As search agents join with man and become self aware, and as man becomes hyperaware, giving a self-awareness to humanity that can only come from the introspection of an entire species made possible through a universal interconnectedness, we must remember from whence it all began. If the records are lost or destroyed, humanity must still look back for the fossil evidence in this and other documents and remember its origins. In this evolutionary incarnation, man will partner with his tools to take the next step. And as man and tool advance together, the ages that will come to pass will be synonymous with the relationship that man and tool share.
Perhaps if we were better at Ben Franklinís virtue called ďOrderĒ, the search would never have become a desired selectable trait. And if Vannevar Bush had not been correct in his vision of an associative search tool, we would have muddled through with painstaking and tedious indexing and cataloguing efforts in an ever expanding Web universe. Maybe if the market pressure on an emerging Google had been less, latent semantic indexing would never have been desirable to evolve. And maybe if man would have taken his time growing into the product of his informative environment the growing pains would have been lessened.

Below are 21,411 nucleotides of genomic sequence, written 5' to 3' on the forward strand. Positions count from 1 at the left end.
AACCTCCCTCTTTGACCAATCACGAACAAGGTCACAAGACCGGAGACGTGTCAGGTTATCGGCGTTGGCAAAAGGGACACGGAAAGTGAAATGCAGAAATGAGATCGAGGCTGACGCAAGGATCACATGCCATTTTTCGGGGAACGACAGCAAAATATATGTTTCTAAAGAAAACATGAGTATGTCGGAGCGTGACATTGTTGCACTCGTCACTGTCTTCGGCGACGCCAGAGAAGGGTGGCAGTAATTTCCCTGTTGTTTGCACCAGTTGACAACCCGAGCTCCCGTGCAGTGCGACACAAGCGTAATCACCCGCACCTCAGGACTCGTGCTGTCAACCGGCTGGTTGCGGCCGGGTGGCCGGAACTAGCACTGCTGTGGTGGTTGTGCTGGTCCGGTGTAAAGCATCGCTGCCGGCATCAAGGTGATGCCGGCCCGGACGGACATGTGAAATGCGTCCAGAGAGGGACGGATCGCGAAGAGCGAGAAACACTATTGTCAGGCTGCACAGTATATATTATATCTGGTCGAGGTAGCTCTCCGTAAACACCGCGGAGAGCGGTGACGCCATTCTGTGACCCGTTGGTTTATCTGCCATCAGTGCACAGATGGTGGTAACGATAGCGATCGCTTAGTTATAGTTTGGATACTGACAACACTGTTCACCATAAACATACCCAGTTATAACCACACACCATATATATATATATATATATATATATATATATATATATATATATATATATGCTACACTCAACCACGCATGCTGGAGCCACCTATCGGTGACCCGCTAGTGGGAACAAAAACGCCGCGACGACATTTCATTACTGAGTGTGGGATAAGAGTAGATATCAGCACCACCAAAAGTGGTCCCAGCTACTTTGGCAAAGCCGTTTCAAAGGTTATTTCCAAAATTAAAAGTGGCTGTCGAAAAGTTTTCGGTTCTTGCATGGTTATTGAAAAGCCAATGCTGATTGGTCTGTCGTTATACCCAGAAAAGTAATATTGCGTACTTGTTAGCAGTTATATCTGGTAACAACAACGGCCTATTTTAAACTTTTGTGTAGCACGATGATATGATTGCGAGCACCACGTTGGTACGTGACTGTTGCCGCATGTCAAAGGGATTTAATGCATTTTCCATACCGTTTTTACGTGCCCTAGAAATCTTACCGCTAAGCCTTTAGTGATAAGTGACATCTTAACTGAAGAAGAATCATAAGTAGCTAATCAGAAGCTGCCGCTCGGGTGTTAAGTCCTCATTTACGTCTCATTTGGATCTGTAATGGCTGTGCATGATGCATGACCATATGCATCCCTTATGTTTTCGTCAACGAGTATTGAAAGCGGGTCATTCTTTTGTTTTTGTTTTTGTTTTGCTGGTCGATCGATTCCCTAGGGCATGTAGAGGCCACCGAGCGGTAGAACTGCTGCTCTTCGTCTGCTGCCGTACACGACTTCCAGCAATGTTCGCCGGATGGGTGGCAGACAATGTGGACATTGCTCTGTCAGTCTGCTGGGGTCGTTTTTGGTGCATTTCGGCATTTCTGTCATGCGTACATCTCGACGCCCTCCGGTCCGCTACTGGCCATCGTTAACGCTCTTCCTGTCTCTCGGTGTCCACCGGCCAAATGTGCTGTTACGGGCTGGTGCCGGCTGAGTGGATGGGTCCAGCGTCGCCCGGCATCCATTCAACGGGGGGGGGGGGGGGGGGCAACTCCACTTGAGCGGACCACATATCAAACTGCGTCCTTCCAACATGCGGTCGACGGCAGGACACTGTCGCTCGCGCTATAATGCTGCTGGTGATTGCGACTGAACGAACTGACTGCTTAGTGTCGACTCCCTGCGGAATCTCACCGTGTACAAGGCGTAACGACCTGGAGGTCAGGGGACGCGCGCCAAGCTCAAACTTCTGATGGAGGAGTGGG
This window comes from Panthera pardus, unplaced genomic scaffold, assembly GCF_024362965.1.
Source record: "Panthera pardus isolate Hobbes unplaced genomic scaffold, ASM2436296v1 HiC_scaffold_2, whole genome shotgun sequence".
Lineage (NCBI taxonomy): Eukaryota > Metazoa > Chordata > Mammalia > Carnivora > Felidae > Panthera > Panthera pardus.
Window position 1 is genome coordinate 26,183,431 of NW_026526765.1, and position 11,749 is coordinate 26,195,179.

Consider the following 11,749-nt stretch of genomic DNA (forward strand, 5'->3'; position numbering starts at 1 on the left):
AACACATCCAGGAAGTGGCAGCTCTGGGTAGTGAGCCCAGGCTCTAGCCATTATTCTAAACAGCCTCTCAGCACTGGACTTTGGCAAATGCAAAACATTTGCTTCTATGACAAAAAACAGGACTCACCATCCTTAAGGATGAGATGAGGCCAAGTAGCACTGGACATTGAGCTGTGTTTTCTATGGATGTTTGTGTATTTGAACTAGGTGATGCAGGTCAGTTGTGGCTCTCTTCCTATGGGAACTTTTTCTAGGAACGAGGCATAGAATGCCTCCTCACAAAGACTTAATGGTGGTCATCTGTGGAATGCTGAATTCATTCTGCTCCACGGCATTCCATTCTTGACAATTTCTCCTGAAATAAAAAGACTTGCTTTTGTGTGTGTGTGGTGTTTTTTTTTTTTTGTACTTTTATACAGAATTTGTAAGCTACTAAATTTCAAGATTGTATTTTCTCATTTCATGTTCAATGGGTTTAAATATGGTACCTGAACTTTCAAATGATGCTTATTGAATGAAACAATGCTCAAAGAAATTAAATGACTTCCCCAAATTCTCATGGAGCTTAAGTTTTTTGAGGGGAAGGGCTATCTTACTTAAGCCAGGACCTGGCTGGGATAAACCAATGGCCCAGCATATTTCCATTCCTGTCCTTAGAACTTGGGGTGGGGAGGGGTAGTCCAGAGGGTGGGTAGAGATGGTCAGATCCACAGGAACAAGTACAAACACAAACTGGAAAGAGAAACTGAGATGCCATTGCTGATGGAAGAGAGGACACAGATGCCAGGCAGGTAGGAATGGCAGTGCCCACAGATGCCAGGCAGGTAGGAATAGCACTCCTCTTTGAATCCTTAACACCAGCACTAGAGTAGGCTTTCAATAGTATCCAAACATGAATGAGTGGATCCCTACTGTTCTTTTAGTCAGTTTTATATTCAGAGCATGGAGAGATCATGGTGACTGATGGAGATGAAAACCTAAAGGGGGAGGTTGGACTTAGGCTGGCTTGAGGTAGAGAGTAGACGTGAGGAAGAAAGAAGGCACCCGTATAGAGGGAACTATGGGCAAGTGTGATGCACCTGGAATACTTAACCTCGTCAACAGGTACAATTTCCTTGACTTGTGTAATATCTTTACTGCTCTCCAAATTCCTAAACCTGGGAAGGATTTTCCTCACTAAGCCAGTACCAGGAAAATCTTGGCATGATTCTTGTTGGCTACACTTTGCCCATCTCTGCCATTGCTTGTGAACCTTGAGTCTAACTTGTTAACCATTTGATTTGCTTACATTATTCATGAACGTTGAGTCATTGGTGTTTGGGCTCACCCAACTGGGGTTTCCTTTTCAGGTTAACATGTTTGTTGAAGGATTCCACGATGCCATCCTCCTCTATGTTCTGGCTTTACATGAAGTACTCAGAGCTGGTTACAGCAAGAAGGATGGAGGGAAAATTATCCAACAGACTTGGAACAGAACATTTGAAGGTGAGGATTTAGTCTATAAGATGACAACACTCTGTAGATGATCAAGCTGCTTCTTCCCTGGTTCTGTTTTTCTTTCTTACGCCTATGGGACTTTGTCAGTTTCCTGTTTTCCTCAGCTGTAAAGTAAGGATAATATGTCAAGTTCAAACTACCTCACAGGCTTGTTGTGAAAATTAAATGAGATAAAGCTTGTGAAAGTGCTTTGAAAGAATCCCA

And maybe if we hadnít have had to learn to use tools to survive we would never have stopped running from the predators long enough to contemplate our own existence.
As individuals, we can choose to ignore the pressures that affect the collective. As a collective, we must follow the paths set out for us and explore our possibilities. Homo Indicium is but one possibility. But in the absence of other compelling pressures, Homo Indicium is the likely next step in human evolution. It would be best to sharpen our tools as we set out to face our future.